The idea that all discussion of “personnel” is off-limits in a public meeting is “malarky,” Freeman said.
“Personnel? Forget the word There’s no law that says that,” he said.
He used a hypothetical “personnel” discussion by a school board discussing the elimination of an art teacher position in the elementary school for budget reasons. This would not be an executive session discussion, he said, because it’s a policy discussion — even though there might be one art teacher in one elementary school.
“How do we as the board the governing body of a multimillion dollar public coprporation choose to allocate public money? Is art really important to the education of our kids? These are policy questions that should be discussed in a public meeting,” Freeman said. “It is ‘personnel’ but there is no legal basis for closing the doors.”
On the other hand, he said, a discussion of whether or not to give a particular teacher tenure would can be held in executive session, Freeman said, because the focus of the discussion in that case would involve a particular person.
Freeman cited the words of Justice Louis Brandeis, penned nearly a century ago: “Sunshine is the best disinfectant.”
Open government leads to more participation by citizens, leads to better preparation by elected and appointed officials, and leads to better government, Freeman said.
Riverhead Town government was well-represented at the meeting. In attendance were the town supervisor and three council members, the chairwoman of the board of assessors the chairman of the planning board, the chairman of the ZBA and two of its members, the deputy supervisor, the chief of police, the town attorney and a deputy, the planning director, the deputy town clerk, the town financial administrator, the superintendents of the water and sewer districts, and the supervisor’s chief of staff.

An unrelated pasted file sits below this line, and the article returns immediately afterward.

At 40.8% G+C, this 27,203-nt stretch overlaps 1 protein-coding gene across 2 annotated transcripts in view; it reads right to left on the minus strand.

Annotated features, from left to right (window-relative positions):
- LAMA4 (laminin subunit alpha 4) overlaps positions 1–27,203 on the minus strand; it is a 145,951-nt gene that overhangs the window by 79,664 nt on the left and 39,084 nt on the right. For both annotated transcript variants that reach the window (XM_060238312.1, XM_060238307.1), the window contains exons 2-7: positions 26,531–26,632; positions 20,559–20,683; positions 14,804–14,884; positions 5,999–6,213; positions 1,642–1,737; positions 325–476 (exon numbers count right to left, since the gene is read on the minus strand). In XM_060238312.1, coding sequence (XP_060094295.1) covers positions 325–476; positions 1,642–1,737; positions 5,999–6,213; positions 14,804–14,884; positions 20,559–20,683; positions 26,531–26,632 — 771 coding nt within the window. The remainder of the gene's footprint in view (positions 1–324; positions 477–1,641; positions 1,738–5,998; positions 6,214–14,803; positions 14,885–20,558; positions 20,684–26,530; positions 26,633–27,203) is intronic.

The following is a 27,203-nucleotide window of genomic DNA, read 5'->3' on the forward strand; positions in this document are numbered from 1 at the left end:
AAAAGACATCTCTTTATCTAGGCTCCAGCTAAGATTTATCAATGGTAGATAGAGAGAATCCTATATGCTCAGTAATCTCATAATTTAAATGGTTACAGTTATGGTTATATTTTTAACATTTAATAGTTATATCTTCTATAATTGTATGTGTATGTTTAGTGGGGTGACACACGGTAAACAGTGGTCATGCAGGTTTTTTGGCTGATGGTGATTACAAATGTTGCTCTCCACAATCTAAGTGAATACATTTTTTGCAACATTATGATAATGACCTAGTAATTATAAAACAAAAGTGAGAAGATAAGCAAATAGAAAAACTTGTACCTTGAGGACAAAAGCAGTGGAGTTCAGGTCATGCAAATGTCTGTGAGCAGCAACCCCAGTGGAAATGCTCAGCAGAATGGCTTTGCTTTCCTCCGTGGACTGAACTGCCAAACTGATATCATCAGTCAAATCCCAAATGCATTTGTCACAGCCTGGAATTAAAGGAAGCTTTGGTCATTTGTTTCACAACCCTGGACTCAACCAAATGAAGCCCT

One school board member, Willie Hsiang, attended the meeting, along with assistant superintendent Joe Ogeka.
Daniel Kulp, president of the board of trustees of Riverhead Free Library, also attended, as did the library’s executive director, Lisa Jacobs.
Civic groups were represented by Dominique Mendez and Phil Barbato, cofounders of the Riverhead Neighborhood Preservation Coalition, Sid Bail, president of the Wading River Civic Association, and Georgette Keller and Angela DeVito of the Jamesport-South Jamesport Civic Association.
“I think this was a good opportunity to have some good discussion of these issues,” Riverhead Supervisor Sean Walter said. “It was very educational.” He said he asked all town department heads to attend the meeting, especially to gain information about how to best comply with the state’s records disclosure laws.
The forum was sponsored by RiverheadLOCAL.com.
Editor’s note: A previously published version of this story incorrectly identified the position of assistant superintendent Joe Ogeka.
We need your help.
Now more than ever, the survival of quality local journalism depends on your support. Our community faces unprecedented economic disruption, and the future of many small businesses are under threat, including our own. It takes time and resources to provide this service. We are a small family-owned operation, and we will do everything in our power to keep it going. But today more than ever before, we will depend on your support to continue. Support RiverheadLOCAL today. You rely on us to stay informed and we depend on you to make our work possible.